• Highly purified natural oils have become extremely popular, adding many new claimed benefits and uses. Examples include argan oil, jojoba oil, marula oil, tea tree oil, chamomile oil, grapeseed oil, grapefruit oil, carrot oil, etc. The explosive international growth of producers of essential oils such as doTERRA (now a $3 billion company) should be considered.
  • New materials from across the globe are now being considered, and advanced methods including combinatorial chemistry and computational tools are being used to sort through some of the endless possibilities. Building an innovative ecosystem to support product innovation and screening is becoming vital for leading companies.
  • Tapping the power of microbes to produce active ingredients for cosmetics efficiently is a vigorous trend,7 and smart companies are increasingly building relationships with select partners in biotech to take tap the many advantages that can be possible when microbial factories become part of the supply chain. It is breathtaking how useful some microbes can be. Tools in this area are advancing so rapidly that projects once thought to be impractical or impossible for biosynthesis may now be feasible, so it pays to stay in touch with experts and periodically reconsider opportunities.
  • In addition to exploring new plant and microbial sources of raw materials, derivatives from wood residues, papermaking byproducts such as lignin, and other biomass components are being vigorously explored as potential raw materials to replace materials derived from fossil fuels, and sometimes can lead directly to new naturally derived products.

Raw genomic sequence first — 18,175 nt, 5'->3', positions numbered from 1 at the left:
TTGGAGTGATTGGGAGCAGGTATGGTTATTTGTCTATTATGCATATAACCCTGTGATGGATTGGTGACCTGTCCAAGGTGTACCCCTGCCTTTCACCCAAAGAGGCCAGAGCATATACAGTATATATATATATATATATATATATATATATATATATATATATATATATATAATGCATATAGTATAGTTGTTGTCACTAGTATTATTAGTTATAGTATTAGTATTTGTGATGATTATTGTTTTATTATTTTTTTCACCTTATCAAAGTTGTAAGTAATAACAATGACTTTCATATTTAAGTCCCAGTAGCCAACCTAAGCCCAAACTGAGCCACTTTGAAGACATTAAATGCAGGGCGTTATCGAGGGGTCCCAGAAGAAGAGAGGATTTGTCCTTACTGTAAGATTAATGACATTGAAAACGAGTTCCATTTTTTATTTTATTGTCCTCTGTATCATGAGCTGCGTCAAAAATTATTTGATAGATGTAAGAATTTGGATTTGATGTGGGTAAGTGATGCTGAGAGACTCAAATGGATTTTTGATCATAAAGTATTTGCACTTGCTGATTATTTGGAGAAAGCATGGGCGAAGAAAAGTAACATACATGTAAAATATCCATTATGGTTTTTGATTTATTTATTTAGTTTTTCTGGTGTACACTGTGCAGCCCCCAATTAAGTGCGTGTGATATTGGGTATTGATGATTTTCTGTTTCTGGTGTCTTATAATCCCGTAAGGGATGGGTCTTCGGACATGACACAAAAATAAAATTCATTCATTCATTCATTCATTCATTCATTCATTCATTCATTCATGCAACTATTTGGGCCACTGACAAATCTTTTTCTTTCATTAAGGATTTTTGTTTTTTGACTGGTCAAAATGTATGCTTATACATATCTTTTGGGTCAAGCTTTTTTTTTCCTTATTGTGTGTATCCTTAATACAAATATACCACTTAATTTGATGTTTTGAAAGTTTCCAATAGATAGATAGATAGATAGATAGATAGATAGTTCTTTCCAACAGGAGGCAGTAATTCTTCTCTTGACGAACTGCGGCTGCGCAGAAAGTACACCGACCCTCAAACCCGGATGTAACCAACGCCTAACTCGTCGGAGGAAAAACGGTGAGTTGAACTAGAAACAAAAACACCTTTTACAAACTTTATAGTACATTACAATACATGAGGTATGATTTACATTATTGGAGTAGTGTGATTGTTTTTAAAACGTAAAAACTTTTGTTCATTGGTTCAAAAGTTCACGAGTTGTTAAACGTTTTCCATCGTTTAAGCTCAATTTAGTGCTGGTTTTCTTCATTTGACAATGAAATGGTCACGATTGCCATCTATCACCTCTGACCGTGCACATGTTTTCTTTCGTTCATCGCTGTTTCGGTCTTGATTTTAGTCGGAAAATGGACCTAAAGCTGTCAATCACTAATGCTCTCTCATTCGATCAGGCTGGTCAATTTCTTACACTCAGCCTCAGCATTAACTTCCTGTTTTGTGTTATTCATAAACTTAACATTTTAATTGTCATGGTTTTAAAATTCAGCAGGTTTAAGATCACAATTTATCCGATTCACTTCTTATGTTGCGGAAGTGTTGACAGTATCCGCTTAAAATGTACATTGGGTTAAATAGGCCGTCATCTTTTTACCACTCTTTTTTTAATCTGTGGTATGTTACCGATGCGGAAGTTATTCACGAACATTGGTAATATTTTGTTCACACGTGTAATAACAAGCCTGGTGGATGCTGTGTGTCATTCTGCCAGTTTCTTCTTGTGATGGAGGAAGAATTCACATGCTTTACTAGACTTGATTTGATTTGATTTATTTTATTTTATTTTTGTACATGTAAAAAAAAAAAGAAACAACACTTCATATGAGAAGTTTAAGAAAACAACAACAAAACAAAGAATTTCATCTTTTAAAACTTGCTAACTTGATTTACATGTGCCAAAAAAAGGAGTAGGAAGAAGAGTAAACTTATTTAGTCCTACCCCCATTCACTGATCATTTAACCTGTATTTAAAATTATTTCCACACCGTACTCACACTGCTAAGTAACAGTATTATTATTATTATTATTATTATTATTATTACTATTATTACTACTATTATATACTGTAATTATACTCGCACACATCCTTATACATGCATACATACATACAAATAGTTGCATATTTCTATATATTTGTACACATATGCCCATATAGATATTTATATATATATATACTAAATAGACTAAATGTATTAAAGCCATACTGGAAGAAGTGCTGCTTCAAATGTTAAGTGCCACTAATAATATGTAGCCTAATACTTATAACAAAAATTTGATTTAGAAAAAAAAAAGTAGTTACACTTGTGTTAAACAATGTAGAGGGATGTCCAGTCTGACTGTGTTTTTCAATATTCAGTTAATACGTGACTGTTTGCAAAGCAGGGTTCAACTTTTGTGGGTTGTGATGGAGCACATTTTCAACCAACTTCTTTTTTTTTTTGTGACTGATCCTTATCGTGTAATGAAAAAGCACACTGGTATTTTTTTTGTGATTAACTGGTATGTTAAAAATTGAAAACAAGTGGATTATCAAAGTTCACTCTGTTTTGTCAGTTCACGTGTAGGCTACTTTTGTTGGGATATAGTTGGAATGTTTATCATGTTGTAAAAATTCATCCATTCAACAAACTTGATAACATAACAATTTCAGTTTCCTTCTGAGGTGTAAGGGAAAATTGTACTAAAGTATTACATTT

• Fractionation of liquid lignin using new technologies may be a promising pathway to support further innovation, a topic we’ll discuss further in a subsequent update on trends in the forest products and biomaterials industries.

Numerous chemical companies are actively pursuing development of natural or naturally derived compounds for beauty and personal care use. Examples include most major chemical companies such as BASF as well as focused smaller companies like Vantage Specialty Ingredients (Chicago, IL). Fruits, roots, leaves, bark, bacteria, fungi, and a host of other natural materials are being explored across the globe for their therapeutic and cosmetic potential. Here IP and innovation strategy should consider unexpected benefits and employ sound science to distinguish unique results for compositions and methods.

The innovation opportunities go far beyond just exploring individual compounds. There is a need for innovation across the supply in a healthy ecosystem that keeps your company in the flow of information and helps make you a preferred partner for the innovations that arise outside your corporate walls. ipCapital Group has extensive experience on guiding system-wide innovation. Let us help you build the vision, the ecosystems, and the strategy to bring bigger returns to your innovation and IP efforts.

  1. Firas Al-Niaimi and Nicole Yi Zhen Chiang, “Topical Vitamin C and the Skin: Mechanisms of Action and Clinical Applications,” Journal of Clinical Aesthetic Dermatology 10/7 (July 2017): 14–17,
  2. J.E. Zielinski et al., “Stabilized ascorbic acid compositions and methods therefor,” US Patent 7179841, Feb. 20, 2007.
  3. Knobbe Martens, “Utility Patents: Another Strategy to Protect Your Beauty and Cosmetic Portfolio,” Lexology, Nov. 30, 2020;
  4. See “Why Theraderm Uses L-Lactic Acid Not Glycolic Acid,”, Further details forthcoming.
  5. H. L. Alakomi  et al., “Lactic acid permeabilizes gram-negative bacteria by disrupting the outer membrane,” Applied Environmental Microbiology, 66/5 (May 2000): 2001–5; and DOI: doi: 10.1128/aem.66.5.2001-2005.2000.
  6. “Lactic Acid Found to Fuel Tumors,” Science Daily, Nov. 23, 2008;
  7. Claudia Zappelli et al., “Effective Active Ingredients Obtained through Biotechnology,” Cosmetics 3/4 (2016): 39; and